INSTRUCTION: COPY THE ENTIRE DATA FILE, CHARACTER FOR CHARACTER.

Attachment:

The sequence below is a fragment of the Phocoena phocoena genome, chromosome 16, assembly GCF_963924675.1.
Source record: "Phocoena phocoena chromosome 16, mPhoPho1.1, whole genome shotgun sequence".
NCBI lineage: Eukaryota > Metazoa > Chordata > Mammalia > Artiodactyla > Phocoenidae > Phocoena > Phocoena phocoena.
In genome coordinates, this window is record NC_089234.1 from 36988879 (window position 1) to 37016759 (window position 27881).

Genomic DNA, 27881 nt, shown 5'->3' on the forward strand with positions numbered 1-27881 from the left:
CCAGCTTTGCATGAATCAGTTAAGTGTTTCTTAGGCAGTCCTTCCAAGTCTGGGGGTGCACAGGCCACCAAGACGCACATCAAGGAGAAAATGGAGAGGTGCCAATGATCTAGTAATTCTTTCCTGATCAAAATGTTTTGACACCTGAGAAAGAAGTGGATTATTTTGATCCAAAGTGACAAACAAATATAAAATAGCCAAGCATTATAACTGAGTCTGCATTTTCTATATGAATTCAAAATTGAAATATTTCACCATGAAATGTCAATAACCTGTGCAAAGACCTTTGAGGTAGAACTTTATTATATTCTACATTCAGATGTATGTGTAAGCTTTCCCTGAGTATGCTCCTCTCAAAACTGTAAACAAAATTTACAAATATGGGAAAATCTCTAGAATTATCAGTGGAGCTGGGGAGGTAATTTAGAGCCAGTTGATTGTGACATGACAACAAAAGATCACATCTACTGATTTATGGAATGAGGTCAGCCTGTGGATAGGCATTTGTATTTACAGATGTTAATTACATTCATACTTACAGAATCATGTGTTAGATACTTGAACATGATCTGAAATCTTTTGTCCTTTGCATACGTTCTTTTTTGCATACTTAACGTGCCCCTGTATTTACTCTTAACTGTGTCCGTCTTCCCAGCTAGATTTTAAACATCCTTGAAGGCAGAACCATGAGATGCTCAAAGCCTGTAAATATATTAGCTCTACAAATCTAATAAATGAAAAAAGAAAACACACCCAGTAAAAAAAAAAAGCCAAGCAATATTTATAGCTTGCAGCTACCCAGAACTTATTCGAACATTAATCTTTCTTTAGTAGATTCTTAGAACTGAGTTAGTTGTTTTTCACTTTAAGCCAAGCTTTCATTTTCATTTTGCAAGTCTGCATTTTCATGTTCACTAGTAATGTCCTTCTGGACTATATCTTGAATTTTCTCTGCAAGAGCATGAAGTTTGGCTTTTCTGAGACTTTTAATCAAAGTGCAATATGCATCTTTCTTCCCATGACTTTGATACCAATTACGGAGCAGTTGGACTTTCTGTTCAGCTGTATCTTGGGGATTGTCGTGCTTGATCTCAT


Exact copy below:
The sequence below is a fragment of the Phocoena phocoena genome, chromosome 16, assembly GCF_963924675.1.
Source record: "Phocoena phocoena chromosome 16, mPhoPho1.1, whole genome shotgun sequence".
NCBI lineage: Eukaryota > Metazoa > Chordata > Mammalia > Artiodactyla > Phocoenidae > Phocoena > Phocoena phocoena.
In genome coordinates, this window is record NC_089234.1 from 36988879 (window position 1) to 37016759 (window position 27881).

Genomic DNA, 27881 nt, shown 5'->3' on the forward strand with positions numbered 1-27881 from the left:
CCAGCTTTGCATGAATCAGTTAAGTGTTTCTTAGGCAGTCCTTCCAAGTCTGGGGGTGCACAGGCCACCAAGACGCACATCAAGGAGAAAATGGAGAGGTGCCAATGATCTAGTAATTCTTTCCTGATCAAAATGTTTTGACACCTGAGAAAGAAGTGGATTATTTTGATCCAAAGTGACAAACAAATATAAAATAGCCAAGCATTATAACTGAGTCTGCATTTTCTATATGAATTCAAAATTGAAATATTTCACCATGAAATGTCAATAACCTGTGCAAAGACCTTTGAGGTAGAACTTTATTATATTCTACATTCAGATGTATGTGTAAGCTTTCCCTGAGTATGCTCCTCTCAAAACTGTAAACAAAATTTACAAATATGGGAAAATCTCTAGAATTATCAGTGGAGCTGGGGAGGTAATTTAGAGCCAGTTGATTGTGACATGACAACAAAAGATCACATCTACTGATTTATGGAATGAGGTCAGCCTGTGGATAGGCATTTGTATTTACAGATGTTAATTACATTCATACTTACAGAATCATGTGTTAGATACTTGAACATGATCTGAAATCTTTTGTCCTTTGCATACGTTCTTTTTTGCATACTTAACGTGCCCCTGTATTTACTCTTAACTGTGTCCGTCTTCCCAGCTAGATTTTAAACATCCTTGAAGGCAGAACCATGAGATGCTCAAAGCCTGTAAATATATTAGCTCTACAAATCTAATAAATGAAAAAAGAAAACACACCCAGTAAAAAAAAAAAGCCAAGCAATATTTATAGCTTGCAGCTACCCAGAACTTATTCGAACATTAATCTTTCTTTAGTAGATTCTTAGAACTGAGTTAGTTGTTTTTCACTTTAAGCCAAGCTTTCATTTTCATTTTGCAAGTCTGCATTTTCATGTTCACTAGTAATGTCCTTCTGGACTATATCTTGAATTTTCTCTGCAAGAGCATGAAGTTTGGCTTTTCTGAGACTTTTAATCAAAGTGCAATATGCATCTTTCTTCCCATGACTTTGATACCAATTACGGAGCAGTTGGACTTTCTGTTCAGCTGTATCTTGGGGATTGTCGTGCTTGATCTCAT